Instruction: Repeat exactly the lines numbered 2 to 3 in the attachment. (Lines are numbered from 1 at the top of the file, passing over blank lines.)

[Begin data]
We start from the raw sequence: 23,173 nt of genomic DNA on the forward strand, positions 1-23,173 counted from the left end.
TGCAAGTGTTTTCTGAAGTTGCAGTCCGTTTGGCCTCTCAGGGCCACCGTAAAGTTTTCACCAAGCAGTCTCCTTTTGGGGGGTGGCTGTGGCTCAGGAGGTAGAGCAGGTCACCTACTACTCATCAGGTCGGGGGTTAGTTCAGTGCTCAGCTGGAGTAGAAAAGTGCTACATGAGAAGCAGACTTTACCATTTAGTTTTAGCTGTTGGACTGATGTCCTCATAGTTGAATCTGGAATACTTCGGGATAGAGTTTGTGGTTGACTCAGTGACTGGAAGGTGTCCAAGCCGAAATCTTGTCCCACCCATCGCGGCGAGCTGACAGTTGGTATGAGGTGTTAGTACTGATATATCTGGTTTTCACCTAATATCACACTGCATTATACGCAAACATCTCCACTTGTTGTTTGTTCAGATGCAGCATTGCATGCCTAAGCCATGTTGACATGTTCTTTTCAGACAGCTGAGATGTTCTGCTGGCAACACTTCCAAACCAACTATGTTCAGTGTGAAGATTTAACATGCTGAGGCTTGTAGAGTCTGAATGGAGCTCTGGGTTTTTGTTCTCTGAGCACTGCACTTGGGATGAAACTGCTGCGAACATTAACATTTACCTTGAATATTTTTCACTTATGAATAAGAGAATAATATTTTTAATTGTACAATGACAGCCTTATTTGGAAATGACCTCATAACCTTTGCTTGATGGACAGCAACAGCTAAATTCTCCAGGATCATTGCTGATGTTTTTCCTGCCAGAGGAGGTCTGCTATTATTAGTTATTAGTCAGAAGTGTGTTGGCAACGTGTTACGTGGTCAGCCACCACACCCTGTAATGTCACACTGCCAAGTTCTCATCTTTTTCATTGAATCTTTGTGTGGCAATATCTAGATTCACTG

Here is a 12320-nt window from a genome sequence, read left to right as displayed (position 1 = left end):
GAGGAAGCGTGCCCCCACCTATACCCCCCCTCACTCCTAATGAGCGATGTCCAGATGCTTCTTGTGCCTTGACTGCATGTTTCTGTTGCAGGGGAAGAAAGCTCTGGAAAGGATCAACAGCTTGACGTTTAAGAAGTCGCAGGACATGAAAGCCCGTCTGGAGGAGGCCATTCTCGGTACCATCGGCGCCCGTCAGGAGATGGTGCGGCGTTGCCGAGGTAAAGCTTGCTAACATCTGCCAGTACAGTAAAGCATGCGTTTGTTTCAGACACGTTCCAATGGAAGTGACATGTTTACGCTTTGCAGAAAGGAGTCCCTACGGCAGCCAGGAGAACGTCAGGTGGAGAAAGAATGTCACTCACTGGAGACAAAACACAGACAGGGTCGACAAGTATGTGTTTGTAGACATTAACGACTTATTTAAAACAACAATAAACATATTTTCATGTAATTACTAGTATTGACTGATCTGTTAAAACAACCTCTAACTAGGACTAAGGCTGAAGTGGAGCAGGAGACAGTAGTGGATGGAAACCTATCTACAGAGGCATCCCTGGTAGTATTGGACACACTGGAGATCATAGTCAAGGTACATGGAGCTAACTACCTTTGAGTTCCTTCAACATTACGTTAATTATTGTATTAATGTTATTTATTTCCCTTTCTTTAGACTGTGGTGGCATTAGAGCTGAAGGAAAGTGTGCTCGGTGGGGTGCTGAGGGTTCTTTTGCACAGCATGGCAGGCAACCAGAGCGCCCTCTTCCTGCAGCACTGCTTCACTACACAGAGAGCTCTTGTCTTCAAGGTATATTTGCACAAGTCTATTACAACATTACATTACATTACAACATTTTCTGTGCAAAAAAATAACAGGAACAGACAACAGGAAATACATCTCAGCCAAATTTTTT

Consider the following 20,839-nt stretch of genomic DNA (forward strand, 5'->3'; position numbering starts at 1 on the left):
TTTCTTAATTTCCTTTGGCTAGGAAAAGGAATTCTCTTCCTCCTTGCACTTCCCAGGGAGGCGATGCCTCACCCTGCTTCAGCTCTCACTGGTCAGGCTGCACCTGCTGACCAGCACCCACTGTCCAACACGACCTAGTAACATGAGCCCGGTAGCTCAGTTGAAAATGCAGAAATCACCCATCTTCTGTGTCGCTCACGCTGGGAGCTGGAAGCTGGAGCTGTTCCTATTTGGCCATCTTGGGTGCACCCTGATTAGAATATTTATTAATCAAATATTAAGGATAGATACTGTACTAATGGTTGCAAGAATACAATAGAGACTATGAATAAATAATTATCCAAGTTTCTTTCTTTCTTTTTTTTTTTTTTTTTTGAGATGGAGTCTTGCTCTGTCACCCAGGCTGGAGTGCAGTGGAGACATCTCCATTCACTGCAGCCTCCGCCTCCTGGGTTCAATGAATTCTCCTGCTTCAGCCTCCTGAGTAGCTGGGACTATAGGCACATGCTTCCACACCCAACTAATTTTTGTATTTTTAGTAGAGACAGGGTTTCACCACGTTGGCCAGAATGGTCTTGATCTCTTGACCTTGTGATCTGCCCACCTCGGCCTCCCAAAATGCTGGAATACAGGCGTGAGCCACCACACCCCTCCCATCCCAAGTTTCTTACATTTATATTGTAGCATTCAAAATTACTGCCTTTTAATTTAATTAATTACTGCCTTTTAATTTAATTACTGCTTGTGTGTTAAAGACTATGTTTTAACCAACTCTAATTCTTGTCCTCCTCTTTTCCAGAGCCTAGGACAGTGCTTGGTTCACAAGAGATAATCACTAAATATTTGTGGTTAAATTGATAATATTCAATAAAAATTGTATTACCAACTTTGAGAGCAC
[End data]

TGCAAGTGTTTTCTGAAGTTGCAGTCCGTTTGGCCTCTCAGGGCCACCGTAAAGTTTTCACCAAGCAGTCTCCTTTTGGGGGGTGGCTGTGGCTCAGGAGGTAGAGCAGGTCACCTACTACTCATCAGGTCGGGGGTTAGTTCAGTGCTCAGCTGGAGTAGAAAAGTGCTACATGAGAAGCAGACTTTACCATTTAGTTTTAGCTGTTGGACTGATGTCCTCATAGTTGAATCTGGAATACTTCGGGATAGAGTTTGTGGTTGACTCAGTGACTGGAAGGTGTCCAAGCCGAAATCTTGTCCCACCCATCGCGGCGAGCTGACAGTTGGTATGAGGTGTTAGTACTGATATATCTGGTTTTCACCTAATATCACACTGCATTATACGCAAACATCTCCACTTGTTGTTTGTTCAGATGCAGCATTGCATGCCTAAGCCATGTTGACATGTTCTTTTCAGACAGCTGAGATGTTCTGCTGGCAACACTTCCAAACCAACTATGTTCAGTGTGAAGATTTAACATGCTGAGGCTTGTAGAGTCTGAATGGAGCTCTGGGTTTTTGTTCTCTGAGCACTGCACTTGGGATGAAACTGCTGCGAACATTAACATTTACCTTGAATATTTTTCACTTATGAATAAGAGAATAATATTTTTAATTGTACAATGACAGCCTTATTTGGAAATGACCTCATAACCTTTGCTTGATGGACAGCAACAGCTAAATTCTCCAGGATCATTGCTGATGTTTTTCCTGCCAGAGGAGGTCTGCTATTATTAGTTATTAGTCAGAAGTGTGTTGGCAACGTGTTACGTGGTCAGCCACCACACCCTGTAATGTCACACTGCCAAGTTCTCATCTTTTTCATTGAATCTTTGTGTGGCAATATCTAGATTCACTG

Here is a 12320-nt window from a genome sequence, read left to right as displayed (position 1 = left end):